FDA Proposal Aims to Improve Reliability of Emergency Defibrillators
Following 45,000 reported emergency defibrillator failures over the past seven years, the U.S. Food and Drug Administration (FDA) is planning to introduce new rules that will improve the reliability of the devices.
Automated emergency defibrillators deliver an electric shock to jump-start the heart after a sudden stop. They were subject to 88 recalls from 2005 to 2012 in addition to thousands of reported malfunctions. The exact number of deaths resulting from malfunctions is impossible to estimate, as some deaths may have occurred regardless of defibrillator use.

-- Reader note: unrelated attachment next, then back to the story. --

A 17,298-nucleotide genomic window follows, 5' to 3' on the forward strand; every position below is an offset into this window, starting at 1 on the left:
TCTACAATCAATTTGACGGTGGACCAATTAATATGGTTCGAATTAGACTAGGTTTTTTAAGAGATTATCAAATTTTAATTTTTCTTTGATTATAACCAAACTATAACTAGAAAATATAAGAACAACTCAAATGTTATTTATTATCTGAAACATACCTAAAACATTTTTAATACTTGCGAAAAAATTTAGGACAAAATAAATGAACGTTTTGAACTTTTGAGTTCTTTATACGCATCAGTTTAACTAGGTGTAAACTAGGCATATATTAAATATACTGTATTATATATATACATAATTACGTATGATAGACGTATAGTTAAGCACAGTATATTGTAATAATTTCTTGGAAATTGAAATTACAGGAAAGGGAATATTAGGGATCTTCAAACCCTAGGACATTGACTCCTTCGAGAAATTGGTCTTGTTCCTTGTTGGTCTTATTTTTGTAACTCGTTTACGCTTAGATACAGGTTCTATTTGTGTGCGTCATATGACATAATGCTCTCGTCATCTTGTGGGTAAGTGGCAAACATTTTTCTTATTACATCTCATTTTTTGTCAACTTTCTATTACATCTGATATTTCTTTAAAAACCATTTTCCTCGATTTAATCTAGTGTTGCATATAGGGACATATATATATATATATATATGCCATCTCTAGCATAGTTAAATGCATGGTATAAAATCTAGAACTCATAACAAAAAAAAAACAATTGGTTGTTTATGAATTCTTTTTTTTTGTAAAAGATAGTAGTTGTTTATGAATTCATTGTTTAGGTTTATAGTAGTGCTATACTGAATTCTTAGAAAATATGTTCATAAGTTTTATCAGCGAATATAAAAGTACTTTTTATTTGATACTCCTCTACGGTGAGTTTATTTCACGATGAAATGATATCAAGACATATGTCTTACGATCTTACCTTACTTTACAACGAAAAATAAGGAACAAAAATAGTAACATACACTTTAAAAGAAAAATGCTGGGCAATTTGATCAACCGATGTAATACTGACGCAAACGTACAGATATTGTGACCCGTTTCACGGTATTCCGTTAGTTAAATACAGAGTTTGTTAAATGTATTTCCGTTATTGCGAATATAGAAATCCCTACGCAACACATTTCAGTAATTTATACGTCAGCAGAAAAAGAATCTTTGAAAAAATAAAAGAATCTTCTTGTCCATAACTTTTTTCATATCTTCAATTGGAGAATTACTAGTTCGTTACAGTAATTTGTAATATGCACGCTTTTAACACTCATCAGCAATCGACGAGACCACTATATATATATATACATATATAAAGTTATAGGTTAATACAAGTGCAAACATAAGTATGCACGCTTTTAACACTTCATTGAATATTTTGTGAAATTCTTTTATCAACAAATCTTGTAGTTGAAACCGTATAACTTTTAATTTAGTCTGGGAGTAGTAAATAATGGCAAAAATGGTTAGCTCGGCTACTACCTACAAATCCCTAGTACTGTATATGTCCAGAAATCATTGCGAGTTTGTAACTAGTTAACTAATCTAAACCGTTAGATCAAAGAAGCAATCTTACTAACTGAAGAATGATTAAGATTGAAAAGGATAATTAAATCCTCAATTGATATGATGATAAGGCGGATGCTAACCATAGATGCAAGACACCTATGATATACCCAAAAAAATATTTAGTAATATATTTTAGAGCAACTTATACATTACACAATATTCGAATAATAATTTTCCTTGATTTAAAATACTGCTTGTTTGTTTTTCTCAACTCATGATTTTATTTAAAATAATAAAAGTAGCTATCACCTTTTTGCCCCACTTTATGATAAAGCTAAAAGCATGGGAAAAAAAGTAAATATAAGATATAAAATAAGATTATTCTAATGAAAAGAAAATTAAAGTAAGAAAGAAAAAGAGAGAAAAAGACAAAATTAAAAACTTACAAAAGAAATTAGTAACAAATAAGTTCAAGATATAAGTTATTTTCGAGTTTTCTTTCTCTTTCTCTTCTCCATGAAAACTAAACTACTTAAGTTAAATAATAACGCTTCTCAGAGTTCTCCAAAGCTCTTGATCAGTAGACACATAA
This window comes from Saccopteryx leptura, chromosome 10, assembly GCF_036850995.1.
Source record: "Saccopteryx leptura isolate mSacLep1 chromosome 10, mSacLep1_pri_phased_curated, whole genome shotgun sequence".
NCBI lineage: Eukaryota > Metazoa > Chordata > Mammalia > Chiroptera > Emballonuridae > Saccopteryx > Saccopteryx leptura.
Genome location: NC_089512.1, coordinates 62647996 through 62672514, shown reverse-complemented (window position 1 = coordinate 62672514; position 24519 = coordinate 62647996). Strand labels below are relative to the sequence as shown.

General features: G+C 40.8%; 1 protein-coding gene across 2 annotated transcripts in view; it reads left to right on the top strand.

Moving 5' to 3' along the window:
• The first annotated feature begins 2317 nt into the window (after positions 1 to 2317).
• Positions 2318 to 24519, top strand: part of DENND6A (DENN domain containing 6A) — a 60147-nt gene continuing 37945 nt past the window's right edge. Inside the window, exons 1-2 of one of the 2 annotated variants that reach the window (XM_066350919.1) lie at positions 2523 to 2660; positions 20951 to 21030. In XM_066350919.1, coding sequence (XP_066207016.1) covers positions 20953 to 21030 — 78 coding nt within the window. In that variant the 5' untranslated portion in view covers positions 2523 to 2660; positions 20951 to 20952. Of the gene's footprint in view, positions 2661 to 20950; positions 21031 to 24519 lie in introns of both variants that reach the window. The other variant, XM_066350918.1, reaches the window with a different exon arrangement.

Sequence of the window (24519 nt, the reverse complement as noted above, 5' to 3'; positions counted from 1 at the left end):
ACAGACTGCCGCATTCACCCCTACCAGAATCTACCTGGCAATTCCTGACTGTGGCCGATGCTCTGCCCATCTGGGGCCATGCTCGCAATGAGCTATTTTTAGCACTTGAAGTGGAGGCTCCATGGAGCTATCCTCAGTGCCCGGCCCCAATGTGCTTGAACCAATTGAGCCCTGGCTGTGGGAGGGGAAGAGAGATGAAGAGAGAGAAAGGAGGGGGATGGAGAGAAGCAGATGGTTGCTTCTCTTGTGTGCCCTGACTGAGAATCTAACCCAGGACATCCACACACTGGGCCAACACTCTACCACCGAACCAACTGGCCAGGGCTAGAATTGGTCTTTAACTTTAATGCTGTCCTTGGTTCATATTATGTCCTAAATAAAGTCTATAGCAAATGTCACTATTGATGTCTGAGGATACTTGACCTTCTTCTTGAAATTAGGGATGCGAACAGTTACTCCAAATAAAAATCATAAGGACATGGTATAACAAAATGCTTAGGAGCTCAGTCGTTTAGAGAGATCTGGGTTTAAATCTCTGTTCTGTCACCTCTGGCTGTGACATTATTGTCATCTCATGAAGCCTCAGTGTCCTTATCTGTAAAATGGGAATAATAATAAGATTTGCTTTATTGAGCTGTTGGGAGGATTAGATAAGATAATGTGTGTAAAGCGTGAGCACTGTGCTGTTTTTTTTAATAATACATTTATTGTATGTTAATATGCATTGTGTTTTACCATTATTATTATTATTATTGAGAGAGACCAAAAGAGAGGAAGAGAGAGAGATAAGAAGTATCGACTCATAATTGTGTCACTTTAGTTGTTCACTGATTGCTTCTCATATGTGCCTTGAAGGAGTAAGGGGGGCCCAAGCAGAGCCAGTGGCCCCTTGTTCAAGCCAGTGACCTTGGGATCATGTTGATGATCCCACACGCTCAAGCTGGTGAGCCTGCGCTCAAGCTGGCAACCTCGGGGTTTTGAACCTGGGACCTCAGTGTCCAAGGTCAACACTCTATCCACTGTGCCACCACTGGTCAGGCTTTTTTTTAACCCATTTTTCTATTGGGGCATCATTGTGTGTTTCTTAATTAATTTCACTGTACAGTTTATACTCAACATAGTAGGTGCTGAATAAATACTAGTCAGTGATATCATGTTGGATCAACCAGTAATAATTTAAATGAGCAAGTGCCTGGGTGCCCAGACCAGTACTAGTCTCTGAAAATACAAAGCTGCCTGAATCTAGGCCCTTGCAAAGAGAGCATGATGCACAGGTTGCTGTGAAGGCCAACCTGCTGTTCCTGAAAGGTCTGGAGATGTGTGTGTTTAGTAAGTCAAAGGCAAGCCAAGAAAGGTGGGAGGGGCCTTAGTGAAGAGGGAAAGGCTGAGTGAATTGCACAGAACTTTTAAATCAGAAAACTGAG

The FDA states that their new proposal will require defibrillator manufacturers to provide clinical data proving their devices are safe and effective for the products to enter or remain on the market. Furthermore, manufacturers will have to submit inspection reports detailing any changes made to their devices.
The FDA indicates that the most common problems result from the design or manufacture of the defibrillator, as the manufacturers use inadequate controls on components purchased from suppliers. The FDA will focus on tightening regulations on this process when implementing their new proposal.